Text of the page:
Dukinfield Town Hall is set to be lit up purple next week, in memory of a local woman who passed away after a short battle with cancer.
It will take place on Thursday, November 21, when it will be World Pancreatic Cancer Day.
June Stone (pictured), who was 70 and had lived in both Audenshaw and Ashton, was fit and well before being diagnosed with the disease two weeks before her death in June.
Her family are trying to raise awareness of the disease and would like to encourage people to get potential symptoms checked by a doctor as soon as possible. They are supporting the Tameside Council-backed Pancreatic Cancer Awareness Month this November.
Helen Stone, June’s daughter, said: “We wanted to do this as a tribute to Mum so we could encourage people to recognise the symptoms and not go through what we did.”
Helen and her sister, Angela, have also placed purple lights around their houses to raise awareness throughout the whole of November. Along with Dukinfield Town Hall, these have all been placed on Pancreatic Cancer UK’s Purple Lights of Hope map.
During the awareness month, Pancreatic Cancer UK will be manning a stall in the Tameside Wellbeing Corner in Ashton indoor market, on Thursday 14 November between 10am and 3pm.
This is the 11th most common cancer in England and around 8,500 people are diagnosed every year in the UK.
Symptoms of pancreatic cancer include pain or discomfort which begins in the abdomen and spreads to the back, feeling sick, jaundice and weight loss. However, it may not cause these symptoms for a very long time.
Helen said: “Early in May, Mum complained of tiredness and abdominal pain and had lost weight but had been dieting.
“When she passed away my family lost someone very special. My dad lost his wife of 46 years and my sister, our brother Chris and I lost our precious Mum who was the centre of our lives and always put our needs before her own. She was the best wife, mum and grandma we could ever have wished for.”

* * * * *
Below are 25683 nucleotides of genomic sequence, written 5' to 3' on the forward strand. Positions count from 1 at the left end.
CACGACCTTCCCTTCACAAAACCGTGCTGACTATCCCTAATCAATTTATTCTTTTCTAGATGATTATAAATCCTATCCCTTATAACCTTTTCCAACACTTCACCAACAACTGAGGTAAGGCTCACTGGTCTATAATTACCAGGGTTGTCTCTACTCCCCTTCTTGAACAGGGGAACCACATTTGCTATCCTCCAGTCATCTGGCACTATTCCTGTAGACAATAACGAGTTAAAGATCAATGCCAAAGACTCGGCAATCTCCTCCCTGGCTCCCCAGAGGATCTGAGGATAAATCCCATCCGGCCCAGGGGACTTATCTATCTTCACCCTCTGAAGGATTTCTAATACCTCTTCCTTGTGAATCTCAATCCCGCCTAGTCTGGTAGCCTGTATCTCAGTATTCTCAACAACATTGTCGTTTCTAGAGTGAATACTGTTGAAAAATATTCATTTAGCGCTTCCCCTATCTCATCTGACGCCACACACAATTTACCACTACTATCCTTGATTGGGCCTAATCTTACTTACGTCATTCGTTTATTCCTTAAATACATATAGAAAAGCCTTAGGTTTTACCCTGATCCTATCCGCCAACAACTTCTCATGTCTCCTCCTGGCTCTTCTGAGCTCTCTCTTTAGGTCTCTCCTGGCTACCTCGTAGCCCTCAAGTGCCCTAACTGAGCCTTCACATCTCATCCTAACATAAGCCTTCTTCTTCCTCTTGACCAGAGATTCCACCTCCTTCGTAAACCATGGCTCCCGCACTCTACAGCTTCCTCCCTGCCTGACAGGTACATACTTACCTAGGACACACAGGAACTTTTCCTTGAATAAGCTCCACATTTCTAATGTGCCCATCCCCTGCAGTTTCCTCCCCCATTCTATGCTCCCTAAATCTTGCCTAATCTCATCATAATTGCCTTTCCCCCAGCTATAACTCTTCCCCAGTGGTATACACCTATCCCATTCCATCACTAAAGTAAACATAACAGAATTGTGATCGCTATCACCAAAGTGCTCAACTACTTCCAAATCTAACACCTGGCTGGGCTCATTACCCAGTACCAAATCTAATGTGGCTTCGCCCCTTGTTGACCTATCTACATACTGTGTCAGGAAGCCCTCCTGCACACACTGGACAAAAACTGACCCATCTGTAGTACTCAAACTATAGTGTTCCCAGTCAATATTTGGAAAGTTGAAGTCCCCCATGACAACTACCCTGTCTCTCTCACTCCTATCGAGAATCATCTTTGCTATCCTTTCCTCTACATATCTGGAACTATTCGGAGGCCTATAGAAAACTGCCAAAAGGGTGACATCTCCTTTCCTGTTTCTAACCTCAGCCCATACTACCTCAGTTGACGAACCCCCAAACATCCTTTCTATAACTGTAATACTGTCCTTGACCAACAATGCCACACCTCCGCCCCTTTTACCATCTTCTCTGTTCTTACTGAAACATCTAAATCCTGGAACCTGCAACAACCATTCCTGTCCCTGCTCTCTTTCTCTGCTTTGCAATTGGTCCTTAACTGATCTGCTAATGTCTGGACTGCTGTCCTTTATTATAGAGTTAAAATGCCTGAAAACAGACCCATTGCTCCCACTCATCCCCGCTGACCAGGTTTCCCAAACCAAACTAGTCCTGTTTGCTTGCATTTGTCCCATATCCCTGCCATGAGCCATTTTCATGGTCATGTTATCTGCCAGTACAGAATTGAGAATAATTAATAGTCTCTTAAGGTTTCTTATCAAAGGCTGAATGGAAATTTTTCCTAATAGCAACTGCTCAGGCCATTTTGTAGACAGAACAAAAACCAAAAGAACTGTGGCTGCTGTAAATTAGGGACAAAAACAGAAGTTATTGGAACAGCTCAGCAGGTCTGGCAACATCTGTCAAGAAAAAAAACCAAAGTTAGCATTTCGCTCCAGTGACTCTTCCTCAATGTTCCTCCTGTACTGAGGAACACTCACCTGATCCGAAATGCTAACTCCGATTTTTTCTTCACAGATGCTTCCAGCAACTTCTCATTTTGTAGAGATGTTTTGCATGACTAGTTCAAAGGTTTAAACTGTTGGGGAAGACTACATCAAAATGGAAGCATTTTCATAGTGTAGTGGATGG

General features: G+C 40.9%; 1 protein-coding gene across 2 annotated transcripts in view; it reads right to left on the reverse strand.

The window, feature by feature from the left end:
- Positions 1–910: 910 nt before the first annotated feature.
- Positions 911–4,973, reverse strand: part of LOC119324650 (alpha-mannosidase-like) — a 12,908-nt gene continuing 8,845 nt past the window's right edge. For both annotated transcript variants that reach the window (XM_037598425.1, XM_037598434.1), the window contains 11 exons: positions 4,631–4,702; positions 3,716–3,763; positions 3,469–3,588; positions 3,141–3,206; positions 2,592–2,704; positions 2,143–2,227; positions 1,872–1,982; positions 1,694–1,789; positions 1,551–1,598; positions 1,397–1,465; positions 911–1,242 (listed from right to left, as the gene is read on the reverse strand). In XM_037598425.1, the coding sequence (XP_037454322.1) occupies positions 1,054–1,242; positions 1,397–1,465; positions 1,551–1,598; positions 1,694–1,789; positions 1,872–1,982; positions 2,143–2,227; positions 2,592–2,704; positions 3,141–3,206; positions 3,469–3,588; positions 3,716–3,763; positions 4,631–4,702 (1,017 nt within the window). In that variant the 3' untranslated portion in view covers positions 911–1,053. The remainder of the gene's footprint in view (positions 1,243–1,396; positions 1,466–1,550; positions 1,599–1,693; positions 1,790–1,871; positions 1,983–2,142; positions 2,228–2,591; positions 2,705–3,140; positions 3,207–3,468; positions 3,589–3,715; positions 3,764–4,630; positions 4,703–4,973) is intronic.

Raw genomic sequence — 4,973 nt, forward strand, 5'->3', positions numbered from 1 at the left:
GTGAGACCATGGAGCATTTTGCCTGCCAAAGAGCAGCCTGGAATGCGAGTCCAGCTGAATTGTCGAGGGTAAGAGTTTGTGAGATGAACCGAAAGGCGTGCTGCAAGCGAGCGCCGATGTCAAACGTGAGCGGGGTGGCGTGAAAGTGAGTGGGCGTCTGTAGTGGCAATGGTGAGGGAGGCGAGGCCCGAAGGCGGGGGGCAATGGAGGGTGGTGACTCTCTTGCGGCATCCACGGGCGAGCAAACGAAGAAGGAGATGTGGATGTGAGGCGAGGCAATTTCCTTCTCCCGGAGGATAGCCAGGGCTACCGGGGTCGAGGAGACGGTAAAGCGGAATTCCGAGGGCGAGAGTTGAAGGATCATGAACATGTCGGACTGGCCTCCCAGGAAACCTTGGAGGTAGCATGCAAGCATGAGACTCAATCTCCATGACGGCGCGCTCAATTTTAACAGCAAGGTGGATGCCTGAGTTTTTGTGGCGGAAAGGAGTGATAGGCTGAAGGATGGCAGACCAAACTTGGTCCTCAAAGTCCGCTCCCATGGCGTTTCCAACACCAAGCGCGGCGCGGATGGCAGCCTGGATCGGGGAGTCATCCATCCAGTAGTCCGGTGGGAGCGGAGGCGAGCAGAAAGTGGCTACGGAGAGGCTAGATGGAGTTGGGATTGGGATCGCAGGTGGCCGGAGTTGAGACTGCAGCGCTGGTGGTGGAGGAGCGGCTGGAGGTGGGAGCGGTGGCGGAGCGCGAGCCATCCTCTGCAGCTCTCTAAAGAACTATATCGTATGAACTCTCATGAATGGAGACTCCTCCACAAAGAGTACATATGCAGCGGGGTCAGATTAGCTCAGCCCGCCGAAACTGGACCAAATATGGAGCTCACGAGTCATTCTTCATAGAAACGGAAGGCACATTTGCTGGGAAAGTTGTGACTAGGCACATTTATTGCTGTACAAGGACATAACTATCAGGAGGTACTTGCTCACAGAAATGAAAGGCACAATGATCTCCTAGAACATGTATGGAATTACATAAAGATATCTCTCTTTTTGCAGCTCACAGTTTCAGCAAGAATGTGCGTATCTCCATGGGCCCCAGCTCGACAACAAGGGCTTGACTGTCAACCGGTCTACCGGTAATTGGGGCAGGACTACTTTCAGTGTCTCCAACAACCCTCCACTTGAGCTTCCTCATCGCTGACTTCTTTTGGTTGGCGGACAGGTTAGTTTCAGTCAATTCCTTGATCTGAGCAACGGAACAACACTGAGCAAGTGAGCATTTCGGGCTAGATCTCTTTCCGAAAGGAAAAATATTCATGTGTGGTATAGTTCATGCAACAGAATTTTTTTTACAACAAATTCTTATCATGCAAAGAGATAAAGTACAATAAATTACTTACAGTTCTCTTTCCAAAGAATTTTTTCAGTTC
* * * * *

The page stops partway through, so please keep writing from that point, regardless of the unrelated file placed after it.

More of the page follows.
Cllr Eleanor Wills, Tameside Council executive member for Adult Social Care and Population Health, said: “If you want to talk about potential symptoms please contact your GP as soon as possible. Pancreatic cancer can come on suddenly but there’s excellent support available in the borough for those diagnosed with the disease and their families.”
NHS Tameside and Glossop Clinical Commissioning Group (CCG) co-chairman and lead for cancer, Dr Ashwin Ramachandra, said: “The CCG recognises and supports the Stone family in championing this campaign. Pancreatic cancer is a very challenging condition but help is available and if anyone has a concern then please see your GP as soon as possible.”
While doctors can’t confirm what causes pancreatic cancer, there are certain things which increase the risk of developing it. These include being in middle or older age, smoking, regularly drinking a lot of alcohol, being overweight and physically inactive, having had a different cancer before, and having a family history of the disease.
Additional advice and support is available through Pancreatic Cancer UK by calling 0808 801 0707 or emailing firstname.lastname@example.org.
The Stone family (from left to right): Emily, Angela, James, Leo, Helen and Jessica.